The danger, then, is that if it isn’t done carefully, anti-misinformation work can sometimes appear to inflate the scale of the problem. But even more importantly, it asks us to focus our scrutiny on fringe ideas and publications, rather than the poison widely circulating in the respectable mainstream. It is, after all, these outlets that exert the most influence in our society.
Take the “great replacement theory”, which the poll defines as “the idea that white Americans and Europeans are being replaced by non-white immigrants”. The study suggests nearly a third of the adult population believes it is definitely or probably happening. It focuses on what it calls the “alternative media” associated with this theory, including outlets such as 21st Century Wire, Truth Social and Breitbart. Yet that list is missing the mainstream, UK-based Spectator, which has published articles supporting this theory, and whose star writer Douglas Murray’s “most striking achievement” was correctly described by the journalist Peter Oborne as having “domesticated” the theory, which originated on the French far-right.
Here’s another one: the study says about a third of the adult population believe that 15-minute cities “are an attempt to restrict people’s personal freedom and keep them under surveillance”. It is a theory that has been fuelled by the likes of Mail Online, the most-read online newspaper in Britain. Why the focus on fringe publications, when the respectability conferred by mainstream publications and journalists gives such poisonous ideas far more social acceptability?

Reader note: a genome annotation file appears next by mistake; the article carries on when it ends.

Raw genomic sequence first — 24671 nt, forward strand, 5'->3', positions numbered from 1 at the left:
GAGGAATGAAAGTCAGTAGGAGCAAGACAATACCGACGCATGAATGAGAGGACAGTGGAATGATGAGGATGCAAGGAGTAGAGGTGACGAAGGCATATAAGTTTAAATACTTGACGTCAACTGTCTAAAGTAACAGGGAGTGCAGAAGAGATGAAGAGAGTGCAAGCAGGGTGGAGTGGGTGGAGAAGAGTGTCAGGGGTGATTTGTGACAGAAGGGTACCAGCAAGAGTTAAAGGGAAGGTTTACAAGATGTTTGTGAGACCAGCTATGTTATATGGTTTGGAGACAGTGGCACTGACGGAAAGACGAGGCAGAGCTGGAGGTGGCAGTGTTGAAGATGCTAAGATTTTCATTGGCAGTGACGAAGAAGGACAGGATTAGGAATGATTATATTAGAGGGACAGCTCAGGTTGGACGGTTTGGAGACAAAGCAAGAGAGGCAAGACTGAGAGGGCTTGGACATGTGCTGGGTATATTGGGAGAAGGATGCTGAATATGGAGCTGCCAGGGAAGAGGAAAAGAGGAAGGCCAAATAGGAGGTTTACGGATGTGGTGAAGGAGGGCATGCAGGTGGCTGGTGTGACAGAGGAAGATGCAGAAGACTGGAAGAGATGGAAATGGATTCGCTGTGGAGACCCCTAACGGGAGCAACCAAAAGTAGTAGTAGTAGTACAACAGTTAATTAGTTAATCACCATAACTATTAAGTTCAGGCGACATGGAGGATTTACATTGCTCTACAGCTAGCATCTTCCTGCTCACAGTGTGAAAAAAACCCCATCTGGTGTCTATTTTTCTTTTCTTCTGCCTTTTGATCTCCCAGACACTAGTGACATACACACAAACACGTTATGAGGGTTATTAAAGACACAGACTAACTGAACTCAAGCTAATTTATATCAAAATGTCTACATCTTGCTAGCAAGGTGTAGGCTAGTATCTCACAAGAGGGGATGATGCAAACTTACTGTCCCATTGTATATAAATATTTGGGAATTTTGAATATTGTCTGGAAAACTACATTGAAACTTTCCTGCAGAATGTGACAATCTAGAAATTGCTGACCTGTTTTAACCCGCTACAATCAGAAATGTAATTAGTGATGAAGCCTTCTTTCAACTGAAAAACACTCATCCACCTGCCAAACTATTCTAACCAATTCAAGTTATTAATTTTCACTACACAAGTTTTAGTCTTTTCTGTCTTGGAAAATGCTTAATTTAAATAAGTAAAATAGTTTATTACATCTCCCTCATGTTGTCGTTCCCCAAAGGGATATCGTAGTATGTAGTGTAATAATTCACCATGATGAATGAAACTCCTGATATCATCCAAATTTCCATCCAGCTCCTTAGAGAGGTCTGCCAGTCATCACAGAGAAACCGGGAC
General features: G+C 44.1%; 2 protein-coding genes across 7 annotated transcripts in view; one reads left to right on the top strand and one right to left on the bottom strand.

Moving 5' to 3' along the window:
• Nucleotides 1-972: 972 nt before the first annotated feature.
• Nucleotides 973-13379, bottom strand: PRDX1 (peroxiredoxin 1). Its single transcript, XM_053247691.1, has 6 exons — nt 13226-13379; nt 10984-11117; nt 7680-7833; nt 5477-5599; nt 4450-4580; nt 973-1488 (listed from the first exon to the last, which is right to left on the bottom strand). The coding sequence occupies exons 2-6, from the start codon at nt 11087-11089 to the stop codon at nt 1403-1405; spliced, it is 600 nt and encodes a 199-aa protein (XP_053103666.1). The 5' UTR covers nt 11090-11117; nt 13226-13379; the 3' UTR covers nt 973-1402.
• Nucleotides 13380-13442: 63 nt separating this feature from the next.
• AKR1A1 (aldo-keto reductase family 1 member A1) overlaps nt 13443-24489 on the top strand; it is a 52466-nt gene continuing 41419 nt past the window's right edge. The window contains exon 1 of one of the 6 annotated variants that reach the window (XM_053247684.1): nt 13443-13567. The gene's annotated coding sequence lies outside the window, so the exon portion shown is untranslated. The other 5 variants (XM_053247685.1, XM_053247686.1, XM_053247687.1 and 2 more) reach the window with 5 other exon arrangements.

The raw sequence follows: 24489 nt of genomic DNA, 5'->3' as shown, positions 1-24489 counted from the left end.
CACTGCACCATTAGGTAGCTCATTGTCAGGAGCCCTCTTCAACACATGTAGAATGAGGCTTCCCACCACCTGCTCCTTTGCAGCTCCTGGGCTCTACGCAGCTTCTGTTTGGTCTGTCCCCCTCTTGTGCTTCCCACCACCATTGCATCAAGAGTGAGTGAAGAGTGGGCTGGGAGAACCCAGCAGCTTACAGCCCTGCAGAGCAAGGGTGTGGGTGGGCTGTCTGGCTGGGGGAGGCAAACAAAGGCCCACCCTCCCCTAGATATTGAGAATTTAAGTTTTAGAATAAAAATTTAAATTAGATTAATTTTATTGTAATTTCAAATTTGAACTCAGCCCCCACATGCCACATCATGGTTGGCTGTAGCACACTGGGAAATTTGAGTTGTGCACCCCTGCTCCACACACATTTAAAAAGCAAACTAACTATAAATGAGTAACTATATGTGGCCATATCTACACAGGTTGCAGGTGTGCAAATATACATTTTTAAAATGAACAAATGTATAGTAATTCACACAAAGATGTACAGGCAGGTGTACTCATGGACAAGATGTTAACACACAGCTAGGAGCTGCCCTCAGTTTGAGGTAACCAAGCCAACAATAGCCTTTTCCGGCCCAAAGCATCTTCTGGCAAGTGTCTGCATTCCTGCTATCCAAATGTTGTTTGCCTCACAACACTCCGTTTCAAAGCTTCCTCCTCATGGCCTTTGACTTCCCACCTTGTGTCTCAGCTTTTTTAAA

Prof Duffy says that examining the role of mainstream publications is “worth doing”. But he also said it would prove more challenging, because conventional outlets are more varied than those with specifically conspiratorial ends, and the biggest predictor of false conspiratorial beliefs is the shunning of supposedly reputable newspapers and broadcasters. He said the research catered for the BBC’s focus on these alternative outlets. Well, quite: the BBC has no interest in scrutinising the conspiratorial output of supposedly respectable outlets. Its former flagship political interviewer, Andrew Neil, is the chair of the Spectator. In any case, Auntie Beeb has a vested interest in shoring up its own reputation by contrasting its trustworthiness with outlets outside the mainstream.
Anti-misinformation coverage – intentionally or otherwise – often whitewashes the role of mainstream outlets by claiming that it is the proliferation of new, internet-based media that is at the heart of the problem. But by virtue of wider circulation and respectability, the false theories promoted by mainstream publications do the most damage. This is clear to see, from deceitful claims about the Hillsborough disaster promoted by the Sun, to the way mainstream publications have helped radicalise the population against Muslims. Taking on misinformation in a real way would require scrutinising our biggest media institutions – but it would mean picking a fight with sharks, rather than minnows, even if it would take us far closer to the actual truth.